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Insights: Year of Mercy, Tragedy in San Bernardino

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December 4, 2015

 Year of Mercy Begins Tuesday

As the Extraordinary Jubilee Year of Mercy commences on the Feast of the Immaculate Conception (Dec. 8), we are surrounded by charitable opportunities and, because we are in Advent, may feel just a bit more inclined to perform works of mercy.

We may volunteer at our local soup kitchen, adopt a needy family or, with the abundance of bell ringers in front of shops, make a quick contribution that may lessen our “guilt” at buying so many gifts.

In reality, because God has shown mercy on all of us, we are encouraged to incorporate mercy into our daily life.  Everyday deeds – taking care of children, teaching adults and children about faith, caring for an elderly parent or visiting a sick friend in the hospital – are true works of mercy.   As Saint Teresa of Avila said,

Christ has no body but yours,
No hands, no feet on earth but yours,
Yours are the eyes with which he looks,
Compassion on this world

But after the holidays, for some of us, it may seem difficult to incorporate mercy into our pressure-filled, hectic daily routines.  Yet Pope Francis – echoing the call of the Gospel – continually challenges us to reach out and encounter those in need and those living on the margins of society.

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Download a Bulletin Insert in Spanish or English
Explaining the Jubilee Year and the Church’s Works of Mercy

 “Another Tragic Act of Public Violence”

Bishop Gerald Barnes of the Diocese of San Bernardino released the following statement on Wednesday after the mass shooting at the Inland Regional Center:

Today, we have experienced another tragic act of public violence, this time in our own Diocese of San Bernardino. Please join me in praying for all of the victims of this horrific incident and their families. For those who lost their lives, we pray for their eternal rest and God’s strength to their loved ones left behind; for those who are wounded, we pray for their health and healing. Let us also ask God to protect the brave men and women in law enforcement who are pursuing the suspects in this case. Our community of San Bernardino has faced great challenges through the years. Let us come together now in unity to bring light to the darkness of this day.

Take Action!

Information on the referendum to overturn the new physician-assisted suicide law is available through your diocese.

The decision of California’s Legislature and Gov. Brown to place Californians at risk by making it legal for a physician to prescribe a lethal dose of drugs makes a travesty of compassion for the sick, care of the poor and protection of our most vulnerable residents.

Protect Deserving. Carefully Vetted Syrian and Iraqi Refugees Fleeing Violence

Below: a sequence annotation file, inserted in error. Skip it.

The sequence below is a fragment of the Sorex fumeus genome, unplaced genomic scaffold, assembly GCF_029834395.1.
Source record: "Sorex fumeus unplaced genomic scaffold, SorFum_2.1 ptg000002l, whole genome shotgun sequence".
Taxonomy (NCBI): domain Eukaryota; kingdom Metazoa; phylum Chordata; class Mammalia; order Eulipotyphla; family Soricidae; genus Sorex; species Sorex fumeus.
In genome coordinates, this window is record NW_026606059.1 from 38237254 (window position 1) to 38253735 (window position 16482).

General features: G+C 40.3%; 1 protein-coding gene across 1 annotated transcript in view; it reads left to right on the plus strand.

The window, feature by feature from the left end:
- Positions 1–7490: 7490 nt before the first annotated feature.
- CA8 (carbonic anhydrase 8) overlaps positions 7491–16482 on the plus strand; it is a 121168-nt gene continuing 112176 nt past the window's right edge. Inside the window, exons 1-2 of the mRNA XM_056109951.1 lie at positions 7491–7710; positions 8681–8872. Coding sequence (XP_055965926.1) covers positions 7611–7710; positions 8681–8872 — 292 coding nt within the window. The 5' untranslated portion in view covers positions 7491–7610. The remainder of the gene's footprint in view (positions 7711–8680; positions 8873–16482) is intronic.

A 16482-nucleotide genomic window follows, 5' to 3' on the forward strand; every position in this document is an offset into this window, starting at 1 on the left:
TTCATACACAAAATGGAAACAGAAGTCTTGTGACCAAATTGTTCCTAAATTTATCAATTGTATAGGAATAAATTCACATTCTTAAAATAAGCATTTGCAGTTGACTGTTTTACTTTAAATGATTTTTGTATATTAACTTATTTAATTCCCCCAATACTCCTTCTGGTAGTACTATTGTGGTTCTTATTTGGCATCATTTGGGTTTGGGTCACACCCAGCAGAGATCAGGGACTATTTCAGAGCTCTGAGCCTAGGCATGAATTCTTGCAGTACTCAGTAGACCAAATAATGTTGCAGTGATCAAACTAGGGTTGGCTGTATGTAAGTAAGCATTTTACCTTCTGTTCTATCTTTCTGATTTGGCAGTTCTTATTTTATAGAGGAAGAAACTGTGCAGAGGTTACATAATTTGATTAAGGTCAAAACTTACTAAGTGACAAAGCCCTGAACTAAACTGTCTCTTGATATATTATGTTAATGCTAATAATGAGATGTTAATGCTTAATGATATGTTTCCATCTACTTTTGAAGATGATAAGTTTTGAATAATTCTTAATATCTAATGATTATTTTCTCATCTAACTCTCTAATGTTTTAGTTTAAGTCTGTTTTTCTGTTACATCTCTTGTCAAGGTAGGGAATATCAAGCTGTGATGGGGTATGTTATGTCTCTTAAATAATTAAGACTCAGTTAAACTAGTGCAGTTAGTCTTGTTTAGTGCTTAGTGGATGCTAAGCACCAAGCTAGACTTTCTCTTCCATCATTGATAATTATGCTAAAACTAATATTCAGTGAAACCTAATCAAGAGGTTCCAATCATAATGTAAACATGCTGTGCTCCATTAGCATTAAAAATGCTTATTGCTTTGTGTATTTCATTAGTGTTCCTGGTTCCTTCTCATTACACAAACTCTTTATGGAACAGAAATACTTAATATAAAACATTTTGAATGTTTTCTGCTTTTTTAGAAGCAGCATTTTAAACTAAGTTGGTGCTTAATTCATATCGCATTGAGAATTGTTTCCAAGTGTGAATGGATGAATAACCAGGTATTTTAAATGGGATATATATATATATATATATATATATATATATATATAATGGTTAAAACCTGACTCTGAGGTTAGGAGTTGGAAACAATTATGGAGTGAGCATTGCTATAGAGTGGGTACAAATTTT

In the aftermath of the violent attacks on Paris, 31 governors made public statements that they wanted resettlement of Syrian refugees halted in their states. Days later, the U.S. House of Representatives, with comparable intentions, passed H.R. 4038, The American Security against Foreign Enemies (SAFE) Act, which would effectively halt all resettlement of Syrian and Iraqi refugees in the United States for a protracted time. 

Millions of poor and vulnerable families are at risk. We can help them.

Taken together, the Earned Income Tax Credit and Child Tax Credit are the most effective child antipoverty measure the federal government has. Last year alone they lifted over five million children out of poverty.

Protect the Rights of Pro-Life Care Providers

Now is the time to urge Congress to protect the right of conscientious objection to abortion. Please urge your elected representatives to support the Abortion Non-Discrimination Act (ANDA).

Christ the King: The Two Standards and Our Jesuit Pope

To understand Pope Francis, it helps to understand his Jesuit formation.  Our modern society presents many examples of one of St. Ignatius’ main concepts – the two standards.  Blogger Judy Barrett looks at one of the most recent:

In late September hundreds of thousands of people lined the streets in Washington, New York and Philadelphia to get a glimpse of Pope Francis during the Papal visit and World Meeting of Families.  Since then we’ve had time to meditate on the Holy Father’s messages about peace, joy and love, and the family as the bedrock of every culture.  He spoke of looking at the faces of the poor rather than seeing them as statistics, and of practicing little gestures of kindness.  If, like me, you followed the Papal visit on the media, you could see love and joy in the faces of the crowds.  You could hear hope and respect in the voices of commentators during the live television coverage. 

Meanwhile, on that same September weekend, some 400,000 advocates of sexual freedoms gathered on the opposite coast for a fair celebrating their lifestyle which included public nudity and other immodest activities.  I won’t go into further details.

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Dec. 4, 2015
Vol. 8, No. 40

En Español